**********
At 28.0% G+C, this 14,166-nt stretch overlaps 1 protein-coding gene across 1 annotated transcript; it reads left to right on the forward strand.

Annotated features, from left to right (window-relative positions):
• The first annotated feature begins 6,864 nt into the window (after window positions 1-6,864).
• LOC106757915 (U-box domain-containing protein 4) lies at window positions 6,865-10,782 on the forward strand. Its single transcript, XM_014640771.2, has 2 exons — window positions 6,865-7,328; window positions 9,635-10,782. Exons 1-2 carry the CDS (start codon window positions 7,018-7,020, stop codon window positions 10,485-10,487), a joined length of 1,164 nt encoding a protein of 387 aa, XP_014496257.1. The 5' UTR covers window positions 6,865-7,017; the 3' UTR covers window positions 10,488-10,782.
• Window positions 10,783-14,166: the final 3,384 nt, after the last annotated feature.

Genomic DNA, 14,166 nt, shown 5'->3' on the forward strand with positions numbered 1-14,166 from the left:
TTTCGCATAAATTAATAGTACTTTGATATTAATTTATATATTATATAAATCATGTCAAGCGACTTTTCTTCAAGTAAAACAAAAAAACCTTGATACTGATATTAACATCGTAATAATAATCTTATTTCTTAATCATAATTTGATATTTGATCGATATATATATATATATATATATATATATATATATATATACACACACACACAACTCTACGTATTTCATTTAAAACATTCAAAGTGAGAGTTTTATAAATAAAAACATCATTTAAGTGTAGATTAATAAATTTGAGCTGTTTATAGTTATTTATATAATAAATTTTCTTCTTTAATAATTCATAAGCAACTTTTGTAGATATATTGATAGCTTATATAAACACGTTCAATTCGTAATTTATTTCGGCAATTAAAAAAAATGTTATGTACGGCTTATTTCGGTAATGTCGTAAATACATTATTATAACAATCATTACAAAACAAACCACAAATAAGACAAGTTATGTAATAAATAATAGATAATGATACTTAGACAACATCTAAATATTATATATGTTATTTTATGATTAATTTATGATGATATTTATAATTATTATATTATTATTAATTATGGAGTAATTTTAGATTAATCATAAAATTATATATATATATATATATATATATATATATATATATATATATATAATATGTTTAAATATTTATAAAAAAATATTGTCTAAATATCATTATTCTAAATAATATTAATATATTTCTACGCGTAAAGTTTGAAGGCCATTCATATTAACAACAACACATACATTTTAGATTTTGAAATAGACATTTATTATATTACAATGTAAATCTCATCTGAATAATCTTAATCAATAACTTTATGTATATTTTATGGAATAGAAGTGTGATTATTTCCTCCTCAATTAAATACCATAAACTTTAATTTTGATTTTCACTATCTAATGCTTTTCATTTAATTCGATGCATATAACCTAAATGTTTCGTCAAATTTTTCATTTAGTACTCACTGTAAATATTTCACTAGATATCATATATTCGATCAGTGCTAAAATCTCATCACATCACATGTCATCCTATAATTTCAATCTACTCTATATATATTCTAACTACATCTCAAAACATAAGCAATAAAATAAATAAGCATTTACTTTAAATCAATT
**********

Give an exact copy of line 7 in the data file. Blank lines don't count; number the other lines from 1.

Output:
TTTCGCATAAATTAATAGTACTTTGATATTAATTTATATATTATATAAATCATGTCAAGCGACTTTTCTTCAAGTAAAACAAAAAAACCTTGATACTGATATTAACATCGTAATAATAATCTTATTTCTTAATCATAATTTGATATTTGATCGATATATATATATATATATATATATATATATATATATATACACACACACACAACTCTACGTATTTCATTTAAAACATTCAAAGTGAGAGTTTTATAAATAAAAACATCATTTAAGTGTAGATTAATAAATTTGAGCTGTTTATAGTTATTTATATAATAAATTTTCTTCTTTAATAATTCATAAGCAACTTTTGTAGATATATTGATAGCTTATATAAACACGTTCAATTCGTAATTTATTTCGGCAATTAAAAAAAATGTTATGTACGGCTTATTTCGGTAATGTCGTAAATACATTATTATAACAATCATTACAAAACAAACCACAAATAAGACAAGTTATGTAATAAATAATAGATAATGATACTTAGACAACATCTAAATATTATATATGTTATTTTATGATTAATTTATGATGATATTTATAATTATTATATTATTATTAATTATGGAGTAATTTTAGATTAATCATAAAATTATATATATATATATATATATATATATATATATATATATATATATAATATGTTTAAATATTTATAAAAAAATATTGTCTAAATATCATTATTCTAAATAATATTAATATATTTCTACGCGTAAAGTTTGAAGGCCATTCATATTAACAACAACACATACATTTTAGATTTTGAAATAGACATTTATTATATTACAATGTAAATCTCATCTGAATAATCTTAATCAATAACTTTATGTATATTTTATGGAATAGAAGTGTGATTATTTCCTCCTCAATTAAATACCATAAACTTTAATTTTGATTTTCACTATCTAATGCTTTTCATTTAATTCGATGCATATAACCTAAATGTTTCGTCAAATTTTTCATTTAGTACTCACTGTAAATATTTCACTAGATATCATATATTCGATCAGTGCTAAAATCTCATCACATCACATGTCATCCTATAATTTCAATCTACTCTATATATATTCTAACTACATCTCAAAACATAAGCAATAAAATAAATAAGCATTTACTTTAAATCAATT